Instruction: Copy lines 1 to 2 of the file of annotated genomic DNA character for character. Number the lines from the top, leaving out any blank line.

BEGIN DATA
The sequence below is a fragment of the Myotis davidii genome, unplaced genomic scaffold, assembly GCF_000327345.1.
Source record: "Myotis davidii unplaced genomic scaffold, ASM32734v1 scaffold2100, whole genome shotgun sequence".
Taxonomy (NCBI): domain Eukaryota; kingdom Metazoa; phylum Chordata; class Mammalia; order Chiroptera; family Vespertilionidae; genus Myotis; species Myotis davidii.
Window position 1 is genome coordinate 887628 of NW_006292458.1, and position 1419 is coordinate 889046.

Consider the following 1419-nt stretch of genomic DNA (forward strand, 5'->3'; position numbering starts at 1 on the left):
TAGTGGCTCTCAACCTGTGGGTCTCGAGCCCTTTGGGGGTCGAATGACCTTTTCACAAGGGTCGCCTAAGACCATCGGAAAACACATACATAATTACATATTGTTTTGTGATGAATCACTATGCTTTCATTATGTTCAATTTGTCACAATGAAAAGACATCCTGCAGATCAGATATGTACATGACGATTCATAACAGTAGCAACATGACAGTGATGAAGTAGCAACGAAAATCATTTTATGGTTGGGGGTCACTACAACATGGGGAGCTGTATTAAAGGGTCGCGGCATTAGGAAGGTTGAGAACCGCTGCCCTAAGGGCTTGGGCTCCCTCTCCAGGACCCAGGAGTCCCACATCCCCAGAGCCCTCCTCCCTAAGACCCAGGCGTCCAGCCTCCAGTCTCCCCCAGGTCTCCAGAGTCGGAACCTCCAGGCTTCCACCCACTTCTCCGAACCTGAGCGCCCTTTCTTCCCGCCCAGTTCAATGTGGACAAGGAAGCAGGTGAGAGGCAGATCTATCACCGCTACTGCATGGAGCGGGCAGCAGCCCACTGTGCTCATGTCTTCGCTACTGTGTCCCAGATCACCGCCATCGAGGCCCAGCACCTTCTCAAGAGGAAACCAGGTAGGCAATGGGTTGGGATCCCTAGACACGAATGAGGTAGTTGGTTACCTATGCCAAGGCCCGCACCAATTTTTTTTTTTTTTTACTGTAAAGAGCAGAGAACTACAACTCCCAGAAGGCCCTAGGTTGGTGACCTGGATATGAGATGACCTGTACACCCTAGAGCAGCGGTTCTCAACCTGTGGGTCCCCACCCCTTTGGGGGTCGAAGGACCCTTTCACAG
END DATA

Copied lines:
The sequence below is a fragment of the Myotis davidii genome, unplaced genomic scaffold, assembly GCF_000327345.1.
Source record: "Myotis davidii unplaced genomic scaffold, ASM32734v1 scaffold2100, whole genome shotgun sequence".